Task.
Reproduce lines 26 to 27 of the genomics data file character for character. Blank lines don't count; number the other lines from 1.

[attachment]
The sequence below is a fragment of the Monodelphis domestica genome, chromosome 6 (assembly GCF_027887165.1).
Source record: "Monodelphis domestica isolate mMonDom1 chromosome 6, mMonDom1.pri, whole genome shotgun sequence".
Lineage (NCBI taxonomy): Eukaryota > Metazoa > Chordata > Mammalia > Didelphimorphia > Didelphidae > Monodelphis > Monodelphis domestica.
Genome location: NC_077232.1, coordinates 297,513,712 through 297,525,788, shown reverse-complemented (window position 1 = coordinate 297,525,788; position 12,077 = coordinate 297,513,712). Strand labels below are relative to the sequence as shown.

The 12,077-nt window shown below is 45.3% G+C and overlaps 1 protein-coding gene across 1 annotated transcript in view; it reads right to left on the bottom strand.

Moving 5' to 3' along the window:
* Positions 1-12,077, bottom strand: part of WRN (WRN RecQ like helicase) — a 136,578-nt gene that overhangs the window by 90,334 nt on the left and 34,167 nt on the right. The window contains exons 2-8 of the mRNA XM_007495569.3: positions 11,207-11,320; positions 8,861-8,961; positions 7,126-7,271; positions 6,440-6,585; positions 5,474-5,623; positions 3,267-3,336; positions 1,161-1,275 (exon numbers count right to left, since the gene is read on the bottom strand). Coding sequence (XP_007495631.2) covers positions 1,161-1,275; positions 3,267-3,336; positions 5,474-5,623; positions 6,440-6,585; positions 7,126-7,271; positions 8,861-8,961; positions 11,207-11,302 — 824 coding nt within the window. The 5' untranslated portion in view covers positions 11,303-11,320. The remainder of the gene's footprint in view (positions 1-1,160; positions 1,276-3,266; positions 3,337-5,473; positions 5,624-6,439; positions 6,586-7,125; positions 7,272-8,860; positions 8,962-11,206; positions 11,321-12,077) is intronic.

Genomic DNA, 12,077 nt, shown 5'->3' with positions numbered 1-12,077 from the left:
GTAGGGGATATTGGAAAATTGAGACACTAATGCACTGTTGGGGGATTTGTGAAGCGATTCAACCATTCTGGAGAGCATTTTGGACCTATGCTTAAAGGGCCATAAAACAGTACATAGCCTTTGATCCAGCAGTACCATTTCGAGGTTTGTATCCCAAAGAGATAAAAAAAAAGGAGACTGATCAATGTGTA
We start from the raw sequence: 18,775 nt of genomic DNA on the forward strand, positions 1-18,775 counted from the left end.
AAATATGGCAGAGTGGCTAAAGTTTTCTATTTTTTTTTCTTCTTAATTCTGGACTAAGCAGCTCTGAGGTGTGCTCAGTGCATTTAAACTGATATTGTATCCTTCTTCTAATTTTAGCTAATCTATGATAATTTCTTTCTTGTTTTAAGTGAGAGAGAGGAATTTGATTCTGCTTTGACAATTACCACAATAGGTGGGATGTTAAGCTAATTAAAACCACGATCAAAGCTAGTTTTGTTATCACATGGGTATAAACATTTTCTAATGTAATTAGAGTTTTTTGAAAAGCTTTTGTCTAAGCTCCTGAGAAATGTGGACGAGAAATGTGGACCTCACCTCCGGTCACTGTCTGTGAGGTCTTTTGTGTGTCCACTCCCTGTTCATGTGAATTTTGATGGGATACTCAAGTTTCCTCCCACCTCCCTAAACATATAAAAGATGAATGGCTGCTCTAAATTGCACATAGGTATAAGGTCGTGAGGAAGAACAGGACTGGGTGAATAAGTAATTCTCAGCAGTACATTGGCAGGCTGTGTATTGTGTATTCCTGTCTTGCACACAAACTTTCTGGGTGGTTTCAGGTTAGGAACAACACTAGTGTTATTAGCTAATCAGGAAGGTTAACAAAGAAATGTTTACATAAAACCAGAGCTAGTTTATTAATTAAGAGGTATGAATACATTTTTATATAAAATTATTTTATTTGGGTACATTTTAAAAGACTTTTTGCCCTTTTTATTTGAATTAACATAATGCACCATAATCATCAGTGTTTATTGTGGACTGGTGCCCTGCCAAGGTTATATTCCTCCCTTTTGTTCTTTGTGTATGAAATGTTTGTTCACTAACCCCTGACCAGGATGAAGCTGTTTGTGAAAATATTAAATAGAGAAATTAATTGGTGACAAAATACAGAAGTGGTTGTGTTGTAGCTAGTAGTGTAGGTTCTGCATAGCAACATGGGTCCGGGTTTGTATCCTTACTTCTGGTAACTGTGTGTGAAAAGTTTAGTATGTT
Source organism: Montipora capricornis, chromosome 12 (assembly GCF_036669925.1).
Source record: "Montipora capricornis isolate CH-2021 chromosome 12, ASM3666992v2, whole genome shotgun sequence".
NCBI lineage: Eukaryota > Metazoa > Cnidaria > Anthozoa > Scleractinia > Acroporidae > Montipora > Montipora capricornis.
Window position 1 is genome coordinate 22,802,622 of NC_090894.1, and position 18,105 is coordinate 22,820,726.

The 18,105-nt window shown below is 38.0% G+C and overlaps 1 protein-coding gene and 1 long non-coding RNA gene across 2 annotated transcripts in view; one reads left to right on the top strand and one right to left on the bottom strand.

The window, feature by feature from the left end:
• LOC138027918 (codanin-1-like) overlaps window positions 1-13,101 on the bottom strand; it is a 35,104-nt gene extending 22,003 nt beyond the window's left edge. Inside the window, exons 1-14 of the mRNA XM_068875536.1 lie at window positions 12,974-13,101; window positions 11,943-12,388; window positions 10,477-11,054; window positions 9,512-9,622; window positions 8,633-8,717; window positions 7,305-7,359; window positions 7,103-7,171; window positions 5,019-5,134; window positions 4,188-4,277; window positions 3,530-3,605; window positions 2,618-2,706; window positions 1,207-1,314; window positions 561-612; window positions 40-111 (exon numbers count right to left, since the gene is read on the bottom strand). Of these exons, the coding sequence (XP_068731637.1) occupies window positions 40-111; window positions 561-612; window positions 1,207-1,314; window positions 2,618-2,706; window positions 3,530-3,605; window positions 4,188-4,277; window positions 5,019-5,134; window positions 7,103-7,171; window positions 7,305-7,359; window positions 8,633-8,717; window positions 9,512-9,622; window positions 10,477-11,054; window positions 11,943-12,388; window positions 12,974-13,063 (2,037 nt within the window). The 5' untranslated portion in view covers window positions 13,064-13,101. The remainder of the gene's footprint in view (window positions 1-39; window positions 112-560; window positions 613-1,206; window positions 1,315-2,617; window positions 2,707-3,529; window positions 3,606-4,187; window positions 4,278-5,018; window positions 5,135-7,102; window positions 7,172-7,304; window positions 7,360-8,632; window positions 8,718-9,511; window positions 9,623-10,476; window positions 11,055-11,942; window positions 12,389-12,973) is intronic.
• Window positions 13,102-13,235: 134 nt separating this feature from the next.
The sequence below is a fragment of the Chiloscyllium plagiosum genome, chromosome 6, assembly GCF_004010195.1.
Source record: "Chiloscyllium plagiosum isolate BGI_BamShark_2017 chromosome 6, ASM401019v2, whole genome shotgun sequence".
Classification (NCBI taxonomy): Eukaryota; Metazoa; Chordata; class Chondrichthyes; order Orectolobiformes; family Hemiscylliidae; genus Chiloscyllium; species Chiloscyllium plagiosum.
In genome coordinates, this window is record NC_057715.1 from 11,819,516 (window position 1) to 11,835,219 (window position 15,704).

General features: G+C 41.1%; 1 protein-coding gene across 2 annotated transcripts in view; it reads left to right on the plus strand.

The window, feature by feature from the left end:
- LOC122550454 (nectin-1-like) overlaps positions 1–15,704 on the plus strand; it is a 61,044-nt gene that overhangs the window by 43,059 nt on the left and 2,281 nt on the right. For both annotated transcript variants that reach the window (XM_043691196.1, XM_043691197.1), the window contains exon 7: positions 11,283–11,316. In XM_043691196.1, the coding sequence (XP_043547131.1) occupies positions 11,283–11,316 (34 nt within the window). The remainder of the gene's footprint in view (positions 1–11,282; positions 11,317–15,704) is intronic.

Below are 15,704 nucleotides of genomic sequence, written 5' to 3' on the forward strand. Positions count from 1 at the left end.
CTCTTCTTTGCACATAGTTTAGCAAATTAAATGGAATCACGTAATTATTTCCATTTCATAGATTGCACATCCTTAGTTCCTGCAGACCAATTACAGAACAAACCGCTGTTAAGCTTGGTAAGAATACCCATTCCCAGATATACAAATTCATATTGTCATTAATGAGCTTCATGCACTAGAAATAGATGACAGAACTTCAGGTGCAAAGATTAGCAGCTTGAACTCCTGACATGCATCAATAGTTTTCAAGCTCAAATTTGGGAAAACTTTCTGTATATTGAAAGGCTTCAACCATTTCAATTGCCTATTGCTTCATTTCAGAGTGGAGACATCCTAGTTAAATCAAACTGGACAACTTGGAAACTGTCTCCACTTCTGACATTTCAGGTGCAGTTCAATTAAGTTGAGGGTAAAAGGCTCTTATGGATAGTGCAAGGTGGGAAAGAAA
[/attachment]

- LOC122550454 (nectin-1-like) overlaps positions 1–15,704 on the plus strand; it is a 61,044-nt gene that overhangs the window by 43,059 nt on the left and 2,281 nt on the right. For both annotated transcript variants that reach the window (XM_043691196.1, XM_043691197.1), the window contains exon 7: positions 11,283–11,316. In XM_043691196.1, the coding sequence (XP_043547131.1) occupies positions 11,283–11,316 (34 nt within the window). The remainder of the gene's footprint in view (positions 1–11,282; positions 11,317–15,704) is intronic.

Below are 15,704 nucleotides of genomic sequence, written 5' to 3' on the forward strand. Positions count from 1 at the left end.